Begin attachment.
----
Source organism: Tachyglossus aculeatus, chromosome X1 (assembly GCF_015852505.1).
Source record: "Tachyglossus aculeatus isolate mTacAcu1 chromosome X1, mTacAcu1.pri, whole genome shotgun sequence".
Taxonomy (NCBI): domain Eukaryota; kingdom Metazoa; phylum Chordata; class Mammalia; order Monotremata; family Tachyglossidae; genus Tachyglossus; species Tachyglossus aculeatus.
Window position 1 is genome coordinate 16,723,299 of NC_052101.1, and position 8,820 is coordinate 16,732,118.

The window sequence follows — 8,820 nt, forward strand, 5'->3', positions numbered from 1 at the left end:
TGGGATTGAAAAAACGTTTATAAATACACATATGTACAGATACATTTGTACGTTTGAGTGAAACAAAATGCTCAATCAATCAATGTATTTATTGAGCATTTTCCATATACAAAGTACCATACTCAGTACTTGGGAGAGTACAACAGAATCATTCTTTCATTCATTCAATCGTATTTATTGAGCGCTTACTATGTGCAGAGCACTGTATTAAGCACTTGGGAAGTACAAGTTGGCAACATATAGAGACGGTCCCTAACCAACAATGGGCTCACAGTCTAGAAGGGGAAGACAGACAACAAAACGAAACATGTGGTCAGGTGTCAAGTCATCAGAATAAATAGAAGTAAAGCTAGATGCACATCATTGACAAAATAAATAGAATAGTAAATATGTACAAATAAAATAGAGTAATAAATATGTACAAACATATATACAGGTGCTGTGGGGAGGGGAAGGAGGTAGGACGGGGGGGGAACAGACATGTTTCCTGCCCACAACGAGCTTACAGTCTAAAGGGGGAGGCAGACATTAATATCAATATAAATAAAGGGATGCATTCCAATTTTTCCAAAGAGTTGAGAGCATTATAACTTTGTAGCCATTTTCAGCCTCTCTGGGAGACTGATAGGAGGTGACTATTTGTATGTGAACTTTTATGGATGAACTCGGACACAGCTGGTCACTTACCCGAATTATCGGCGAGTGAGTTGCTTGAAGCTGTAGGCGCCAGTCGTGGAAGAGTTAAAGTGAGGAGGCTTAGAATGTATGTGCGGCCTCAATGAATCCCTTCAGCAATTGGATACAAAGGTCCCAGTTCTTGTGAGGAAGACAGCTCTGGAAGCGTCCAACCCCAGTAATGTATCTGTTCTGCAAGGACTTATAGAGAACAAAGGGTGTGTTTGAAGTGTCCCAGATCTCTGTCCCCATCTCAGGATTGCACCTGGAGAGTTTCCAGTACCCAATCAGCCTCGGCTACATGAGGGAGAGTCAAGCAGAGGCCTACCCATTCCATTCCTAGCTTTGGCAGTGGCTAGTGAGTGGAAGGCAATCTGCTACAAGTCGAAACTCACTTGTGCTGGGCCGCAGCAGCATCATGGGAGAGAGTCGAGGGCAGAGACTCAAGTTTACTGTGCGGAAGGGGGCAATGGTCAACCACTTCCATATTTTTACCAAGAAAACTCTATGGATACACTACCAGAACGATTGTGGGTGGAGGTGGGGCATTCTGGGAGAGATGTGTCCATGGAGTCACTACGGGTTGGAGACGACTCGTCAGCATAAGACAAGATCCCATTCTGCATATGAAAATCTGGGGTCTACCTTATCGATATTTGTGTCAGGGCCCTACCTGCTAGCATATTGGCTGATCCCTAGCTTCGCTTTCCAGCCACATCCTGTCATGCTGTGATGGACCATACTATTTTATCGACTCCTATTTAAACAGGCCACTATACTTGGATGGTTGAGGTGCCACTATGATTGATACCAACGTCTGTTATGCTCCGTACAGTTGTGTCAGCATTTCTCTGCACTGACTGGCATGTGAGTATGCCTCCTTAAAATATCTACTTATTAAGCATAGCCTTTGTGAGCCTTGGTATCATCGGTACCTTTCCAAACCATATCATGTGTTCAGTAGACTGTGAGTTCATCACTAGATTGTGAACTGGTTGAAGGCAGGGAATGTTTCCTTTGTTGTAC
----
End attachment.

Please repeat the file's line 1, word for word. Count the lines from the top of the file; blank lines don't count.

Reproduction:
Source organism: Tachyglossus aculeatus, chromosome X1 (assembly GCF_015852505.1).